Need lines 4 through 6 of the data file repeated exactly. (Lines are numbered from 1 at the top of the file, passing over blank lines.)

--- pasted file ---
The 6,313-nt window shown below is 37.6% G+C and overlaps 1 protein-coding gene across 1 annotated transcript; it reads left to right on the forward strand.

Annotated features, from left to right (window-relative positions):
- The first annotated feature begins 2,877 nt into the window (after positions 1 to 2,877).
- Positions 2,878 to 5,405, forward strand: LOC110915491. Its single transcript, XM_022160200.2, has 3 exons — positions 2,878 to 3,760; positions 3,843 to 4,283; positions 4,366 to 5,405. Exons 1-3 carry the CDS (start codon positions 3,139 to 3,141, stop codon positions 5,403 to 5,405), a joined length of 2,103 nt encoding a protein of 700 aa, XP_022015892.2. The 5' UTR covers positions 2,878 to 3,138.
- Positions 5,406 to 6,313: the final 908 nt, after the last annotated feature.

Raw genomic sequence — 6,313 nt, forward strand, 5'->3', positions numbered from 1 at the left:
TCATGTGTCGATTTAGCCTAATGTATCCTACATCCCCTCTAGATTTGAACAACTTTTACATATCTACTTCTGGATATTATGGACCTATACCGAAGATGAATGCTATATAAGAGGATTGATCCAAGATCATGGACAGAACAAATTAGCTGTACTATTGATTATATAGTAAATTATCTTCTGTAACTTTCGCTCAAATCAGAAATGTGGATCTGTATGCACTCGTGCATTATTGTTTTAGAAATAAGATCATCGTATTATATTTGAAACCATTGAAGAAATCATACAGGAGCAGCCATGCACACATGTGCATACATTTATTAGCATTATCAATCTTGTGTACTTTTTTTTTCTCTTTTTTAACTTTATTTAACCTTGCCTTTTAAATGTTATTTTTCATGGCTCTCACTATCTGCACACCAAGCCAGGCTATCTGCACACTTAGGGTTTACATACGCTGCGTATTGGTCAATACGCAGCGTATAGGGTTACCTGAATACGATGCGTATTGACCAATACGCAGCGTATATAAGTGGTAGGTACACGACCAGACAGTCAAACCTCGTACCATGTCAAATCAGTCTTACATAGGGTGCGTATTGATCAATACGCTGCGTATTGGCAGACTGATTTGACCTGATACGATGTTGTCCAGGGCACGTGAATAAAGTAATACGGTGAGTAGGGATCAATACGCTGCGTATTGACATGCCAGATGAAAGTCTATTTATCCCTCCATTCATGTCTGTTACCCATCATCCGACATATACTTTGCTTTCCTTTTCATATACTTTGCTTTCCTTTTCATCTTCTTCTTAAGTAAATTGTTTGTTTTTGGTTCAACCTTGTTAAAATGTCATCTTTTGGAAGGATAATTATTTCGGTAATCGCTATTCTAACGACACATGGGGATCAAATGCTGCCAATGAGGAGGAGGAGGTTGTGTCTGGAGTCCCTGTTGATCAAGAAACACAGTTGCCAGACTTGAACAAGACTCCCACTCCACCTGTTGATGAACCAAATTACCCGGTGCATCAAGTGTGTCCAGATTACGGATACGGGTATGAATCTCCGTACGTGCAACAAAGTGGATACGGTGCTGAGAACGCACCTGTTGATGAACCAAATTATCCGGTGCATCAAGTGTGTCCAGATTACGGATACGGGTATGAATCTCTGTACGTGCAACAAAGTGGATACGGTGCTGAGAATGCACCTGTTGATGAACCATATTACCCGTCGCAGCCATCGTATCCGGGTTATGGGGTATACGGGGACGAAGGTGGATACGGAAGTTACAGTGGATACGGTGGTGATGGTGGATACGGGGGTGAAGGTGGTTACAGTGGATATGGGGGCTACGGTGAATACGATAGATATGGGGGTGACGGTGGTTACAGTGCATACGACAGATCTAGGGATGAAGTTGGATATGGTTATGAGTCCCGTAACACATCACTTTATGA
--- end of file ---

- Positions 2,878 to 5,405, forward strand: LOC110915491. Its single transcript, XM_022160200.2, has 3 exons — positions 2,878 to 3,760; positions 3,843 to 4,283; positions 4,366 to 5,405. Exons 1-3 carry the CDS (start codon positions 3,139 to 3,141, stop codon positions 5,403 to 5,405), a joined length of 2,103 nt encoding a protein of 700 aa, XP_022015892.2. The 5' UTR covers positions 2,878 to 3,138.
- Positions 5,406 to 6,313: the final 908 nt, after the last annotated feature.

Raw genomic sequence — 6,313 nt, forward strand, 5'->3', positions numbered from 1 at the left: